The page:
Format: Paperback
What could be more enjoyable than a Zombie story anthology? How about enjoying one during and after Hurricane Ike, with no power and candlelight?? How about one that includes three of my all-time fav authors (Dan Simmons, George R. R. Martin and Stephen King)? How about one nearly 500 pages long (at least the ARC is)? How about one edited by John Joseph Adams, who also brought us the anthologies Seeds of Change and Wastelands (which, yes, I need to finish).

Many of these stories have been previously published, but almost all were new to me. One obvious component: sex angles and zombies seem to mix. Not all include that perspective, but this is certainly not PG-13.

My favorites from this LARGE collection were Ghost Dance by Sherman Alexie, The Third Dead Body by Nina Kiriki Hoffman, Malthusian's Zombie by Jeffrey Ford, Home Delivery by Stephen King, Deadman's Road by Joe R. Lansdale, The Song the Zombie Sang by Harlan Ellison and Robert Silverberg.

This review originally appeared on duskbeforethedawn.net.Thoughts on each story:

* This Year's Class Picture by Dan Simmons: the author of the Hyperion series plus the Illiad/Olympus duology tells the tale of Ms. Geiss, teacher extraordinaire, continuing to teach her class and recruit new students even though they and most of the rest in the city are dead and zombies. The repetition of the lessons and Ms. Geiss persistence are well told.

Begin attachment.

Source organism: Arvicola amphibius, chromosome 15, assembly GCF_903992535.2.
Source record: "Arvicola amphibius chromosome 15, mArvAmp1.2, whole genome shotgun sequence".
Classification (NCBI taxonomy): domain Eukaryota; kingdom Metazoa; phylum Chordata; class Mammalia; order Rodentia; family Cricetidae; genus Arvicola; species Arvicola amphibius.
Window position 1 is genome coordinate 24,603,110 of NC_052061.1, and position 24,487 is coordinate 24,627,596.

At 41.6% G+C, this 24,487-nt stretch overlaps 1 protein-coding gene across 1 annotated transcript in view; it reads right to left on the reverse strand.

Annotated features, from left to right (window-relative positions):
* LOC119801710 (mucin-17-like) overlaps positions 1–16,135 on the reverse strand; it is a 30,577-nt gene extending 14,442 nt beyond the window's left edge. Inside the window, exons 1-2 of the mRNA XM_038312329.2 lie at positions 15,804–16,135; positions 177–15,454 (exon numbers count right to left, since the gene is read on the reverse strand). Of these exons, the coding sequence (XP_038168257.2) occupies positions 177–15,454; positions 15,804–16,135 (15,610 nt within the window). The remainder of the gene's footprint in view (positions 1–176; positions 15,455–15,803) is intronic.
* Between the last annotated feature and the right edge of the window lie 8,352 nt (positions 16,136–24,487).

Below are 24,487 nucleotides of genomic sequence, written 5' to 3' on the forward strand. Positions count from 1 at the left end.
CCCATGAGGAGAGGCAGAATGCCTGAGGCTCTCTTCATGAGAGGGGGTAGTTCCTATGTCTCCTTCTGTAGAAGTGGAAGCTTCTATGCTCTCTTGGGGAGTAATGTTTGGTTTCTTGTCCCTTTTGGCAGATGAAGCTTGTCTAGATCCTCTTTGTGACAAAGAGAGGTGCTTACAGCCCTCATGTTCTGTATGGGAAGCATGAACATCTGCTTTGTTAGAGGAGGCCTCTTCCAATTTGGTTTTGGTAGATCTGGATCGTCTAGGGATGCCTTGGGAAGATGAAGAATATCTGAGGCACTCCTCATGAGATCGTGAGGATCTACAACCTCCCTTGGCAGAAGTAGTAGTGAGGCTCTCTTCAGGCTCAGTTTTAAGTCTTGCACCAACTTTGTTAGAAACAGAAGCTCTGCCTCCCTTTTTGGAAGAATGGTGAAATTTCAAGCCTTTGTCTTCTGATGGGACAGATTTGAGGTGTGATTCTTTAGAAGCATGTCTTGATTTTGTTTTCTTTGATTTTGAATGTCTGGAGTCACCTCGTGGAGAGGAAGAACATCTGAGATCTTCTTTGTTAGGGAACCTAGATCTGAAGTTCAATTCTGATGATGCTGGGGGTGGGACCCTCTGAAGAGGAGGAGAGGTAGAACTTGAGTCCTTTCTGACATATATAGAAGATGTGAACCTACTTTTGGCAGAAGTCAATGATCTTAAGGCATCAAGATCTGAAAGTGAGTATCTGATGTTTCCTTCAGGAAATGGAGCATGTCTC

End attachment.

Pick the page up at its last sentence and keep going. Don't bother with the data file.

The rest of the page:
* Some Zombie Contingency Plans by Kelly Link: interestingly written and well paced story of Soap the ex-con with a painting, who always has a contingency plan against zombies and several other possibilities; the ending threw me (re-read the final paragraph until my eyes hurt), but the journey to the end was enjoyable, as Soap crashes Carly's party and cons her.
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8 of 8 people found the following review helpful By E. Eagle on January 24, 2013
Format: Kindle Edition Verified Purchase
It's missing the one story I bought the book for: Dan Simmon's The Year's Class Picture. Thanks, Publisher. Thanks, Amazon. Unreal.
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27 of 35 people found the following review helpful By Game Master on January 19, 2009
Format: Paperback Verified Purchase
This book is definitely hit or miss. As other reviewers have stated, it starts off with "This Year's Class Picture" by Dan Simmons, which is a fantastic short story. It won the Stoker, the World Fantasy, the Theodore Sturgeon Memorial Award, and the japanese version won the Seiun award.

However, after that the book is all down hill. All of it. No other story comes close to the first one, except perhaps "Sex, Death, and Starshine" by Clive Barker which was nearly as good.